I was wrong: turns out, Andy Burnham is genuinely popular

The new mayor of Greater Manchester. Image: Getty.

I’ve not always been kind to Andy Burnham. During his 2015 bid for the Labour leadership, I laid into him in the New Statesman, mocking his clumsy attempts to weaponise his own northern-ness, and his tendency to pander to whichever faction of the Labour party happened to be dominant at any one time.

It turned out that there was a sizeable market for mean jokes about Andy Burnham. So, as is the way of these things in the age of social media, I made a lot more of them. There’s an audience participation bit of the CityMetric podcast, where we ask a question on Twitter and then read out the best responses. On the week Burnham was selected as Labour’s candidate to be mayor of Greater Manchester, the question was: “How will he screw it up this time?”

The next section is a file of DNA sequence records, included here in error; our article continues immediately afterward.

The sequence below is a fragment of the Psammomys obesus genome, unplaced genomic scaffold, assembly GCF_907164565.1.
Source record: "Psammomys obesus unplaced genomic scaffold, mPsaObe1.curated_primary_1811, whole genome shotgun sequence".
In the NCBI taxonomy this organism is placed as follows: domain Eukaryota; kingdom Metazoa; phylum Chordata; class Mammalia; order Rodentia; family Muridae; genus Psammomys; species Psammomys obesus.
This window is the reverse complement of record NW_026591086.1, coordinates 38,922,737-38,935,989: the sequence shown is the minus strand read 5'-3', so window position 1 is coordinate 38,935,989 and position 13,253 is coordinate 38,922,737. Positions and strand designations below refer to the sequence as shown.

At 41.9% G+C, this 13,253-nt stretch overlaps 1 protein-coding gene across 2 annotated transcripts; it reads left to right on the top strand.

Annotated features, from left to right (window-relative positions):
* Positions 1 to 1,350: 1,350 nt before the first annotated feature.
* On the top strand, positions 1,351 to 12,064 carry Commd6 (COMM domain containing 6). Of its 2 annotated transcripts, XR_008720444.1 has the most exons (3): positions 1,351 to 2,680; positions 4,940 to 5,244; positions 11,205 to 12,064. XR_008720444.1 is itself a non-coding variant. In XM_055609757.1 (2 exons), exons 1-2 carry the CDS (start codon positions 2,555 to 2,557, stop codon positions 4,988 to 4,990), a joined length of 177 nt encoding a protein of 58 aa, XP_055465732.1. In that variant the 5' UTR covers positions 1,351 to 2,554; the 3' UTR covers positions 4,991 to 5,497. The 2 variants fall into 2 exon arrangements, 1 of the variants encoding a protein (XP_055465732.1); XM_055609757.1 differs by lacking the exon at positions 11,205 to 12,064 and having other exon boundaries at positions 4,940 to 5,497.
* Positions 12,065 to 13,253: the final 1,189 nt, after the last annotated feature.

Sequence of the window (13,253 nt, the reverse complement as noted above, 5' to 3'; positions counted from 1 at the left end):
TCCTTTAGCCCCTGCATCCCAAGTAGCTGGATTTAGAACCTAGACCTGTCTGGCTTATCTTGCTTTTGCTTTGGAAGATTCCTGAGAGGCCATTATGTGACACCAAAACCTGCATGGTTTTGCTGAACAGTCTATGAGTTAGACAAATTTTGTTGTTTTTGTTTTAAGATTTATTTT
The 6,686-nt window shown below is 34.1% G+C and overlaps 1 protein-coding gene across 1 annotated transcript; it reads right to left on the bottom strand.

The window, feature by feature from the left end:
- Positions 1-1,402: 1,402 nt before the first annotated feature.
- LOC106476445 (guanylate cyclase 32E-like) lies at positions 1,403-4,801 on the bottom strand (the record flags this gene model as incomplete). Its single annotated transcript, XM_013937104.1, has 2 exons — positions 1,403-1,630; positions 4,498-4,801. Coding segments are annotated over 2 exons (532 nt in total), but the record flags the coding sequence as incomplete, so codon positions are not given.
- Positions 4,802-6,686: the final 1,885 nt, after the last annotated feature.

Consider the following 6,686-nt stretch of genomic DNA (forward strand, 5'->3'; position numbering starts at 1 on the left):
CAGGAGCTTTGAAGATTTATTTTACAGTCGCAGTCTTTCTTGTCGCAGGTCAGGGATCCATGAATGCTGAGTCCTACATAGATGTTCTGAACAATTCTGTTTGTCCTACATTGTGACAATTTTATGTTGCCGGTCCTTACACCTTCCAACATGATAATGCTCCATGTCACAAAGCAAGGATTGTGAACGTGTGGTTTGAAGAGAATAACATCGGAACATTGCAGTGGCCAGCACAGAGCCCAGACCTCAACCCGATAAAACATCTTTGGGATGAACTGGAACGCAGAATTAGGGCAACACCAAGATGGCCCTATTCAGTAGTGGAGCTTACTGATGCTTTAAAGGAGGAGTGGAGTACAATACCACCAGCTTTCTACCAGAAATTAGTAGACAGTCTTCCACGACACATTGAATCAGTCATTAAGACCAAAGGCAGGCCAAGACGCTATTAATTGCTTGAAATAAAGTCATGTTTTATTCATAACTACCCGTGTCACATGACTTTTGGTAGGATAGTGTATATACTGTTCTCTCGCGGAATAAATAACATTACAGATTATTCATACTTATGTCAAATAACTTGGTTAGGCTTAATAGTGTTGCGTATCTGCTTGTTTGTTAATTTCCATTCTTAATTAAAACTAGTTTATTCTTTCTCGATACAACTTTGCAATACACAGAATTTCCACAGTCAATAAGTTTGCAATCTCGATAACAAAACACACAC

But maybe I was wrong. Maybe Andy Burnham knows something I don’t. Because there is no interpretation of last week’s mayoral elections in which he doesn’t emerge as the big winner.

We may mock his flexible principles; we may roll our eyes at the way a Cambridge graduate who was a special advisor at the age of 24 claims to be from outside the Westminster bubble. But he just stood to be mayor of a city of 2.8m people on a socially progressive platform – and in a field of eight candidates, he won 63 per of the vote. 

A bad day for Labour

A quick recap for those who weren’t reading my liveblog on Friday.

Last week, six English regions elected their first metro mayors. One of them was safe Tory territory (Cambridgeshire & Peterborough). Two were all but a lock for Labour (the Liverpool City Region and Burnham’’s own Greater Manchester).

The other three, though, were more competitive. The West Midlands should also have been safe Labour territory – but thanks to the party’s broader travails and, frankly, the weakness of its candidate Sion Simon, the race was on a knife edge. In the West of England, the use of the supplementary vote system meant it was as a genuine three-way marginal. As for the Tees Valley, it’s faintly shocking that an area focused on Middlesbrough should have become a battleground for Labour – yet somehow it had.